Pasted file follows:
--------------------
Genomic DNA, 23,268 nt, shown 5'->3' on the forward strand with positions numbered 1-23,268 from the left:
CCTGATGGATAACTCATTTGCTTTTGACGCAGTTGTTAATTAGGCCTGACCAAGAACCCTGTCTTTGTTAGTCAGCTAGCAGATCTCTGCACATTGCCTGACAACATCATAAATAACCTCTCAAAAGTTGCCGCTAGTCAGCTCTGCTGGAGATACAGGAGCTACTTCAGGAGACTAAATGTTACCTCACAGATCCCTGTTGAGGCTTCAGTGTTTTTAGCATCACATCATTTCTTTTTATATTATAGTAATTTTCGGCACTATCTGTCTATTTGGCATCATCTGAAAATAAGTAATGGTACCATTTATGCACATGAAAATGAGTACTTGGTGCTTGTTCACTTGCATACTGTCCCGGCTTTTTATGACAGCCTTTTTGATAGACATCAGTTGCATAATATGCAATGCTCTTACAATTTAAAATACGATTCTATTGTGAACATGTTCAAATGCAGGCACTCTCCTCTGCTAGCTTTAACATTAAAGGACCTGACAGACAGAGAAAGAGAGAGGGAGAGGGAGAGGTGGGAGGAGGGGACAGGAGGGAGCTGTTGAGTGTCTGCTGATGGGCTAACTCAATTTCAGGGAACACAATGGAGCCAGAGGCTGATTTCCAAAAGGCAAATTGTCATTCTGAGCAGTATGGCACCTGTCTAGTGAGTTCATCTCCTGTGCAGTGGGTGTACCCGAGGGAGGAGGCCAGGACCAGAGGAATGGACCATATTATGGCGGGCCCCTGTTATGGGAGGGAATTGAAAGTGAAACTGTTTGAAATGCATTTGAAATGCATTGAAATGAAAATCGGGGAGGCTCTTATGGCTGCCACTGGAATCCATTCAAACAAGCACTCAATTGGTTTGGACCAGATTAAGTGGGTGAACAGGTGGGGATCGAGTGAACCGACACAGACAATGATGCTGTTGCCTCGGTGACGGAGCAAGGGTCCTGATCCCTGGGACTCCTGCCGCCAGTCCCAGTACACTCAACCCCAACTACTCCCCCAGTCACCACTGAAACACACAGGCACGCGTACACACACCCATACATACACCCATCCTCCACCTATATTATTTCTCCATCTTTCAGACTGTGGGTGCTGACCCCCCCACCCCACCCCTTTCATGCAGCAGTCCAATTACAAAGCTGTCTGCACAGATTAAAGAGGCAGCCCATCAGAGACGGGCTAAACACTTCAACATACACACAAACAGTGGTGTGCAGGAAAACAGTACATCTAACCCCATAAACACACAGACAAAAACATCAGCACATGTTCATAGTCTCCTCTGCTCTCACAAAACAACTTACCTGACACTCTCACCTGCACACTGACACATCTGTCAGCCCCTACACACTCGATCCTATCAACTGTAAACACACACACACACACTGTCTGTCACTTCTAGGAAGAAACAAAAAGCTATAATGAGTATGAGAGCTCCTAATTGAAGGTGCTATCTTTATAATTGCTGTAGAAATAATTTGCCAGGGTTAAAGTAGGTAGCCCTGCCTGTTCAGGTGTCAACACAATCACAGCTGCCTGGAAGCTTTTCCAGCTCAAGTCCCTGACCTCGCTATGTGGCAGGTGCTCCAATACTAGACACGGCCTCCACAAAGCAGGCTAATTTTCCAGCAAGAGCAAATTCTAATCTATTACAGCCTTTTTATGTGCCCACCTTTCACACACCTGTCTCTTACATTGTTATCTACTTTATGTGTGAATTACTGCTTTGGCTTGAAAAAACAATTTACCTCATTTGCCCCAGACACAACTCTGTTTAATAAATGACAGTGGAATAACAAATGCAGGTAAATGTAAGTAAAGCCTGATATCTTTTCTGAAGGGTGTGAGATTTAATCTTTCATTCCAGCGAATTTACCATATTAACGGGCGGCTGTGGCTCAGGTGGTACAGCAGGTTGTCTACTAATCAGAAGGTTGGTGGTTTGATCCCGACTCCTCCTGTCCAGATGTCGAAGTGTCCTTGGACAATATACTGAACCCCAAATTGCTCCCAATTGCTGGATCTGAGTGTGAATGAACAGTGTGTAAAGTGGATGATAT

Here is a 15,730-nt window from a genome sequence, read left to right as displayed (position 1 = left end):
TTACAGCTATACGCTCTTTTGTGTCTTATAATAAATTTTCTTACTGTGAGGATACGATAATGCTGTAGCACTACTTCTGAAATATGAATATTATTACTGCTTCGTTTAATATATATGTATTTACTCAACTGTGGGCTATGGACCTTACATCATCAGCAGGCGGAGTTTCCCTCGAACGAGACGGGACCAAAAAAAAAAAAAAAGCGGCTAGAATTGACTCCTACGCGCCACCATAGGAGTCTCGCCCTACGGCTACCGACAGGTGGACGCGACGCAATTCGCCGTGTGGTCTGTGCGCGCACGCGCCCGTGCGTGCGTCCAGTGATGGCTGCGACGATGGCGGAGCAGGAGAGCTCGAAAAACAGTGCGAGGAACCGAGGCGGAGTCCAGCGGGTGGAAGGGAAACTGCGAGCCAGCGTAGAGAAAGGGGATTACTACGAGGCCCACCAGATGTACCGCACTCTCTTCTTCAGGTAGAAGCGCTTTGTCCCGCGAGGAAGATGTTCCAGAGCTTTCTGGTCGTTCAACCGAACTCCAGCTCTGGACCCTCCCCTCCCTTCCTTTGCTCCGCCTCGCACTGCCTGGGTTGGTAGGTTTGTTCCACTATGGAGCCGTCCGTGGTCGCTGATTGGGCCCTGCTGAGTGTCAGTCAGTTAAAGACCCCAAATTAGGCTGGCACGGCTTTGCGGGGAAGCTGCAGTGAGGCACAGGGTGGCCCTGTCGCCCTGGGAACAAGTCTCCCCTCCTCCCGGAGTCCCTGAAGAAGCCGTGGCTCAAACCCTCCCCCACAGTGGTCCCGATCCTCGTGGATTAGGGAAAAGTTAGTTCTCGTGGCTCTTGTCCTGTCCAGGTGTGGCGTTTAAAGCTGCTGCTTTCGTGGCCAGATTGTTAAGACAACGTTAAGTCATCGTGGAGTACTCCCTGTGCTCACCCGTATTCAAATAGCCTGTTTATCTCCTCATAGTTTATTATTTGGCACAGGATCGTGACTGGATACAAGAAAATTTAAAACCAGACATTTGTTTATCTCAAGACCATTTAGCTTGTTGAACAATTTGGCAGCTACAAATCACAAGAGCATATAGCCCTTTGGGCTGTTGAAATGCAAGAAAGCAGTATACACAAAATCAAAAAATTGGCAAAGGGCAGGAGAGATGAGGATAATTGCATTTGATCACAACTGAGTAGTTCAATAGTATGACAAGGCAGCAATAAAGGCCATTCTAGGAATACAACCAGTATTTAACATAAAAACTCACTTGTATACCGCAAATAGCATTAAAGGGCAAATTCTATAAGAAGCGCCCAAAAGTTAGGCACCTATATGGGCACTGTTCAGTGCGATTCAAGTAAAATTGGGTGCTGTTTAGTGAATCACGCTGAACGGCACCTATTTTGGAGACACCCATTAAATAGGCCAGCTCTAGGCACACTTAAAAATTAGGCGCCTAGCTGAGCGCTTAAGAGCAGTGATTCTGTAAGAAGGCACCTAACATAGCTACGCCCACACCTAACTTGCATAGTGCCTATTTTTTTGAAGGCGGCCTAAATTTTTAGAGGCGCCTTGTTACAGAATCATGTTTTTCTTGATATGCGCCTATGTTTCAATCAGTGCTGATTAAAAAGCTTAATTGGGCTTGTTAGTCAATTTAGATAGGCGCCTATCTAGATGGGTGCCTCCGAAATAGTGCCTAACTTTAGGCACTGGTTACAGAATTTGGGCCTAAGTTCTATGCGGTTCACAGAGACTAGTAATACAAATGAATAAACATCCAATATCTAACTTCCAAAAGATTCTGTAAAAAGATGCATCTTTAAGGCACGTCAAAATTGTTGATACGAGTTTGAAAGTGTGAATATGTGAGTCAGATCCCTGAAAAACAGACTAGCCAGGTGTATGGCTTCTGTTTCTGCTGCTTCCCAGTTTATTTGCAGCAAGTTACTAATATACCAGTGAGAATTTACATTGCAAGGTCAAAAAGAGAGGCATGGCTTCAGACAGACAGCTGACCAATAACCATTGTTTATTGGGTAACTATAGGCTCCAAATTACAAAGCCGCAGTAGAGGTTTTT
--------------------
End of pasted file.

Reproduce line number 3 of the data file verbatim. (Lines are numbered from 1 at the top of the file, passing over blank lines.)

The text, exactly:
Here is a 15,730-nt window from a genome sequence, read left to right as displayed (position 1 = left end):